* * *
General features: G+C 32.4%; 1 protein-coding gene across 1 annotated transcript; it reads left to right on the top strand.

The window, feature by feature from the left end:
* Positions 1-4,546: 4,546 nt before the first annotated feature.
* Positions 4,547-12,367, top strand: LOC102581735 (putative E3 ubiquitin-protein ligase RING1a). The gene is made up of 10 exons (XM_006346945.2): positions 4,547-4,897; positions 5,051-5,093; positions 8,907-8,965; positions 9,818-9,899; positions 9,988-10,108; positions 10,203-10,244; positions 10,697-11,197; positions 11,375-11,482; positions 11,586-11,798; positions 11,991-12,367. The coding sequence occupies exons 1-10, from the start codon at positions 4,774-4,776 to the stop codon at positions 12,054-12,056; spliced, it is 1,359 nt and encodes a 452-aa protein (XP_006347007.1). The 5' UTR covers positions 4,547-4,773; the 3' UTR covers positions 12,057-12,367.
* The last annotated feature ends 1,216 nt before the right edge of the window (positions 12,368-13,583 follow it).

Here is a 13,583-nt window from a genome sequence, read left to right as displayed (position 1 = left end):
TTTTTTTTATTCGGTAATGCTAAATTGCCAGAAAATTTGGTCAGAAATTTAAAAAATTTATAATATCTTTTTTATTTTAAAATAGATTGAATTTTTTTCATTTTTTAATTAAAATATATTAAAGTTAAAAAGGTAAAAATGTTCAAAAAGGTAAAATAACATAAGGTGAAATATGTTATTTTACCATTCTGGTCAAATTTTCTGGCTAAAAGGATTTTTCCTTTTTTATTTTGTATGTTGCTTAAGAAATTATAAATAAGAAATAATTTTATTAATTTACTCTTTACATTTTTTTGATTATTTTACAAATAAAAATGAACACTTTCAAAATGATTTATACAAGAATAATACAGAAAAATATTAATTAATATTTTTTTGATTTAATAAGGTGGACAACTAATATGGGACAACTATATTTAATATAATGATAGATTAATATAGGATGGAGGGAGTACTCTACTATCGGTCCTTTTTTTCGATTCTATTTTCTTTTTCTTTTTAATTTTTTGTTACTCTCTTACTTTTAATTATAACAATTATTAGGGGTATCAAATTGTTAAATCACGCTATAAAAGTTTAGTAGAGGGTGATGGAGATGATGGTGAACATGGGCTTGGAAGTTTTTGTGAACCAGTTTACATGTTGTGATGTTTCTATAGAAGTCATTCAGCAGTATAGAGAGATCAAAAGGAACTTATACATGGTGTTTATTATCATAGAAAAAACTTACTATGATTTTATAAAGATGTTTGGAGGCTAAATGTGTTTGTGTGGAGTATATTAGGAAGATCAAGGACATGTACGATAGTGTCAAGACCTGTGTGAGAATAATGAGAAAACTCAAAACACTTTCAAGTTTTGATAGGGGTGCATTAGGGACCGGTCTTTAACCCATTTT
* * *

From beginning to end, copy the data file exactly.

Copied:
General features: G+C 32.4%; 1 protein-coding gene across 1 annotated transcript; it reads left to right on the top strand.

The window, feature by feature from the left end:
* Positions 1-4,546: 4,546 nt before the first annotated feature.
* Positions 4,547-12,367, top strand: LOC102581735 (putative E3 ubiquitin-protein ligase RING1a). The gene is made up of 10 exons (XM_006346945.2): positions 4,547-4,897; positions 5,051-5,093; positions 8,907-8,965; positions 9,818-9,899; positions 9,988-10,108; positions 10,203-10,244; positions 10,697-11,197; positions 11,375-11,482; positions 11,586-11,798; positions 11,991-12,367. The coding sequence occupies exons 1-10, from the start codon at positions 4,774-4,776 to the stop codon at positions 12,054-12,056; spliced, it is 1,359 nt and encodes a 452-aa protein (XP_006347007.1). The 5' UTR covers positions 4,547-4,773; the 3' UTR covers positions 12,057-12,367.
* The last annotated feature ends 1,216 nt before the right edge of the window (positions 12,368-13,583 follow it).

Here is a 13,583-nt window from a genome sequence, read left to right as displayed (position 1 = left end):
TTTTTTTTATTCGGTAATGCTAAATTGCCAGAAAATTTGGTCAGAAATTTAAAAAATTTATAATATCTTTTTTATTTTAAAATAGATTGAATTTTTTTCATTTTTTAATTAAAATATATTAAAGTTAAAAAGGTAAAAATGTTCAAAAAGGTAAAATAACATAAGGTGAAATATGTTATTTTACCATTCTGGTCAAATTTTCTGGCTAAAAGGATTTTTCCTTTTTTATTTTGTATGTTGCTTAAGAAATTATAAATAAGAAATAATTTTATTAATTTACTCTTTACATTTTTTTGATTATTTTACAAATAAAAATGAACACTTTCAAAATGATTTATACAAGAATAATACAGAAAAATATTAATTAATATTTTTTTGATTTAATAAGGTGGACAACTAATATGGGACAACTATATTTAATATAATGATAGATTAATATAGGATGGAGGGAGTACTCTACTATCGGTCCTTTTTTTCGATTCTATTTTCTTTTTCTTTTTAATTTTTTGTTACTCTCTTACTTTTAATTATAACAATTATTAGGGGTATCAAATTGTTAAATCACGCTATAAAAGTTTAGTAGAGGGTGATGGAGATGATGGTGAACATGGGCTTGGAAGTTTTTGTGAACCAGTTTACATGTTGTGATGTTTCTATAGAAGTCATTCAGCAGTATAGAGAGATCAAAAGGAACTTATACATGGTGTTTATTATCATAGAAAAAACTTACTATGATTTTATAAAGATGTTTGGAGGCTAAATGTGTTTGTGTGGAGTATATTAGGAAGATCAAGGACATGTACGATAGTGTCAAGACCTGTGTGAGAATAATGAGAAAACTCAAAACACTTTCAAGTTTTGATAGGGGTGCATTAGGGACCGGTCTTTAACCCATTTT